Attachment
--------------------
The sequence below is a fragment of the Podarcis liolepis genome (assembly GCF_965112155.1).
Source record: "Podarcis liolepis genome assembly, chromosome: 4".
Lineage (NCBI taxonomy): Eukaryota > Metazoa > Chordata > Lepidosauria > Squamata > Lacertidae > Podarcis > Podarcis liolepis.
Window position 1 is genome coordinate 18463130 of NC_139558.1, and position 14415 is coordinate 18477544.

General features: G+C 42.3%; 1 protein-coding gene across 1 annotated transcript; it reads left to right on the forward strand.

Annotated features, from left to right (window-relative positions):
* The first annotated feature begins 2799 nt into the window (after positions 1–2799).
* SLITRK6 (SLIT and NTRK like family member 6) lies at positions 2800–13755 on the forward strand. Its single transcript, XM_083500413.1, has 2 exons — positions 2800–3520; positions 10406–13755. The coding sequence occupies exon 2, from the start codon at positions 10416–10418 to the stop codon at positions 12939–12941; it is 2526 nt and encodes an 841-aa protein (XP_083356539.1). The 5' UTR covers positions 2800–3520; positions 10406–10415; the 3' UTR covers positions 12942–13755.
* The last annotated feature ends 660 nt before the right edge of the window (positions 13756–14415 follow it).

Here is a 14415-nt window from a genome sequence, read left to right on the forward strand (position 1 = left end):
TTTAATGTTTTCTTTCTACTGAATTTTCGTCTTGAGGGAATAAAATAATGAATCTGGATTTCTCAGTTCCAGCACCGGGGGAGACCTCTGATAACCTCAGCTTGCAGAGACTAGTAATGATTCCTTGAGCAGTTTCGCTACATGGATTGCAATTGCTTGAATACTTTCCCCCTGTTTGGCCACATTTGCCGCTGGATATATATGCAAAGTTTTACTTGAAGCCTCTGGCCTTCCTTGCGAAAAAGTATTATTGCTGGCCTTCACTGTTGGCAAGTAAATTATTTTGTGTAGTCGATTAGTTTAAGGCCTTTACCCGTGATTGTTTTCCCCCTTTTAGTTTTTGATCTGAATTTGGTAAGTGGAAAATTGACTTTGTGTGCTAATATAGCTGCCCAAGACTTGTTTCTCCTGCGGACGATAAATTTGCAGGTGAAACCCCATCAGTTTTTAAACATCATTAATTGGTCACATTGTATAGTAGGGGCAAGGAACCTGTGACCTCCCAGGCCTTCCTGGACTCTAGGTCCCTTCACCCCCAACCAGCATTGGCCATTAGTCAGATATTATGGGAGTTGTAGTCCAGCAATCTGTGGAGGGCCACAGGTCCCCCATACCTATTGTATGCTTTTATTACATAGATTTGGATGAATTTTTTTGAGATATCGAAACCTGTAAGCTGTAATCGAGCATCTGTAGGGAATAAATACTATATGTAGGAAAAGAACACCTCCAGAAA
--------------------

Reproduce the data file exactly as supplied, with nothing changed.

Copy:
The sequence below is a fragment of the Podarcis liolepis genome (assembly GCF_965112155.1).
Source record: "Podarcis liolepis genome assembly, chromosome: 4".
Lineage (NCBI taxonomy): Eukaryota > Metazoa > Chordata > Lepidosauria > Squamata > Lacertidae > Podarcis > Podarcis liolepis.
Window position 1 is genome coordinate 18463130 of NC_139558.1, and position 14415 is coordinate 18477544.

General features: G+C 42.3%; 1 protein-coding gene across 1 annotated transcript; it reads left to right on the forward strand.

Annotated features, from left to right (window-relative positions):
* The first annotated feature begins 2799 nt into the window (after positions 1–2799).
* SLITRK6 (SLIT and NTRK like family member 6) lies at positions 2800–13755 on the forward strand. Its single transcript, XM_083500413.1, has 2 exons — positions 2800–3520; positions 10406–13755. The coding sequence occupies exon 2, from the start codon at positions 10416–10418 to the stop codon at positions 12939–12941; it is 2526 nt and encodes an 841-aa protein (XP_083356539.1). The 5' UTR covers positions 2800–3520; positions 10406–10415; the 3' UTR covers positions 12942–13755.
* The last annotated feature ends 660 nt before the right edge of the window (positions 13756–14415 follow it).

Here is a 14415-nt window from a genome sequence, read left to right on the forward strand (position 1 = left end):
TTTAATGTTTTCTTTCTACTGAATTTTCGTCTTGAGGGAATAAAATAATGAATCTGGATTTCTCAGTTCCAGCACCGGGGGAGACCTCTGATAACCTCAGCTTGCAGAGACTAGTAATGATTCCTTGAGCAGTTTCGCTACATGGATTGCAATTGCTTGAATACTTTCCCCCTGTTTGGCCACATTTGCCGCTGGATATATATGCAAAGTTTTACTTGAAGCCTCTGGCCTTCCTTGCGAAAAAGTATTATTGCTGGCCTTCACTGTTGGCAAGTAAATTATTTTGTGTAGTCGATTAGTTTAAGGCCTTTACCCGTGATTGTTTTCCCCCTTTTAGTTTTTGATCTGAATTTGGTAAGTGGAAAATTGACTTTGTGTGCTAATATAGCTGCCCAAGACTTGTTTCTCCTGCGGACGATAAATTTGCAGGTGAAACCCCATCAGTTTTTAAACATCATTAATTGGTCACATTGTATAGTAGGGGCAAGGAACCTGTGACCTCCCAGGCCTTCCTGGACTCTAGGTCCCTTCACCCCCAACCAGCATTGGCCATTAGTCAGATATTATGGGAGTTGTAGTCCAGCAATCTGTGGAGGGCCACAGGTCCCCCATACCTATTGTATGCTTTTATTACATAGATTTGGATGAATTTTTTTGAGATATCGAAACCTGTAAGCTGTAATCGAGCATCTGTAGGGAATAAATACTATATGTAGGAAAAGAACACCTCCAGAAA